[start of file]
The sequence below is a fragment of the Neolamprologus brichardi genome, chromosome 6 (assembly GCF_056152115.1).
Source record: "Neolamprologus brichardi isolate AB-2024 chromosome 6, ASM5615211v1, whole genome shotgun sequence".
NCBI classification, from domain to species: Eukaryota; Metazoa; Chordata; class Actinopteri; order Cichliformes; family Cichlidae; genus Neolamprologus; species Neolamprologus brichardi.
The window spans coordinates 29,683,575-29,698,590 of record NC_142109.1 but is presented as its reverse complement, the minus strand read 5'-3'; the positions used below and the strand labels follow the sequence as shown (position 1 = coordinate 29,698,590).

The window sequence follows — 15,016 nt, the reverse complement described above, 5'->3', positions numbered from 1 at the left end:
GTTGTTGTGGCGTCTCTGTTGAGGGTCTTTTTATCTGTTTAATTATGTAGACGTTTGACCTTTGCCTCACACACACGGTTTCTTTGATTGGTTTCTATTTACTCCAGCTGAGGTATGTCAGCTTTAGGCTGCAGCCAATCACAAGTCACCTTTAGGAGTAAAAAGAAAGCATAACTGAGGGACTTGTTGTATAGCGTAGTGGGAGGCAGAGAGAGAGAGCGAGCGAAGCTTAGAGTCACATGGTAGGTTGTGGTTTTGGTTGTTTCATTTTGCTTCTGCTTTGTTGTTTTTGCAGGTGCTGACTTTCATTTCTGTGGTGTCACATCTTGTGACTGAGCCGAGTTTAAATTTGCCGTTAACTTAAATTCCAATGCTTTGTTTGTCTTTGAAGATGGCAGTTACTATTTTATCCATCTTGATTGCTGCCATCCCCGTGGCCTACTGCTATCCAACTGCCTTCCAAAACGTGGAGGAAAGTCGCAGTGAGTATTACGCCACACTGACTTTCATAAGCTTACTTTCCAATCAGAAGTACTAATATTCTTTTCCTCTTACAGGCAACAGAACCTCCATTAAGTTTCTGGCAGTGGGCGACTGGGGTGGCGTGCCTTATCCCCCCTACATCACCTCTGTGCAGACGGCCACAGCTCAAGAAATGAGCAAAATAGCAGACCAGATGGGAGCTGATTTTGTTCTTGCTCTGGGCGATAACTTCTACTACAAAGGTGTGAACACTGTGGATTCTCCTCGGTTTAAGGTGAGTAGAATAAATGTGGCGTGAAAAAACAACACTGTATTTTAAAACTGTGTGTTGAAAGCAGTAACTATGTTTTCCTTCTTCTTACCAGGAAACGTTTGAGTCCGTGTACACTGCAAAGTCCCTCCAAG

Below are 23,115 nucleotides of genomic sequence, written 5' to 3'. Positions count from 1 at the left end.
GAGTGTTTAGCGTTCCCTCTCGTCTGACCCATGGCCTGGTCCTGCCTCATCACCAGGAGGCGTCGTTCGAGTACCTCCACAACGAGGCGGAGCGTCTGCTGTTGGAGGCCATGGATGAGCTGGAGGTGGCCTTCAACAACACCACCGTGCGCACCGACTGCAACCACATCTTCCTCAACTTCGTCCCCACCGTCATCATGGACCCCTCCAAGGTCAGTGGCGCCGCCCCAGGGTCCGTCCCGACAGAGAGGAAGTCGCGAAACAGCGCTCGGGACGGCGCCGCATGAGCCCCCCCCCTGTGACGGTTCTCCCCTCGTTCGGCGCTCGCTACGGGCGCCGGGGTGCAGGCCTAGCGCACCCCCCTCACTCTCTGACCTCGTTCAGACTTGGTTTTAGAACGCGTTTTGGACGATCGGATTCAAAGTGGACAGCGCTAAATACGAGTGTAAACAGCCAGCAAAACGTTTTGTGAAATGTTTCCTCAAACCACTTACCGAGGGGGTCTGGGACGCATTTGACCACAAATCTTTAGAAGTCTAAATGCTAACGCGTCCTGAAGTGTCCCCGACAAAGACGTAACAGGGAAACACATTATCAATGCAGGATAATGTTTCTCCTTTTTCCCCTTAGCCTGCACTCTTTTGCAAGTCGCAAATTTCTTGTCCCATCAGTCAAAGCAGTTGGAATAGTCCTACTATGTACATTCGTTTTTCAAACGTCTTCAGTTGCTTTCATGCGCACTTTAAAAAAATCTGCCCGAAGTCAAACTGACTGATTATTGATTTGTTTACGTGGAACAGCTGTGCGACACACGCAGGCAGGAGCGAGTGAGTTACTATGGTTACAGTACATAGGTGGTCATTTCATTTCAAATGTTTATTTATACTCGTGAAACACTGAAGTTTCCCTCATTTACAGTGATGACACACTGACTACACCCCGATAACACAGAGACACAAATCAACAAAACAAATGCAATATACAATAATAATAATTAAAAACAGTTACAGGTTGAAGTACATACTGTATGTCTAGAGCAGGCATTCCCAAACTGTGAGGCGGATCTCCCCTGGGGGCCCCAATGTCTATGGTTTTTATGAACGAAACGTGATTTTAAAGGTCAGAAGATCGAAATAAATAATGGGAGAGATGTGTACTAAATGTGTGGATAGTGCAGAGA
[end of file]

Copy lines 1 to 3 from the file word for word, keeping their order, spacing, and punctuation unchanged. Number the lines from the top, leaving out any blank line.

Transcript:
The sequence below is a fragment of the Neolamprologus brichardi genome, chromosome 6 (assembly GCF_056152115.1).
Source record: "Neolamprologus brichardi isolate AB-2024 chromosome 6, ASM5615211v1, whole genome shotgun sequence".
NCBI classification, from domain to species: Eukaryota; Metazoa; Chordata; class Actinopteri; order Cichliformes; family Cichlidae; genus Neolamprologus; species Neolamprologus brichardi.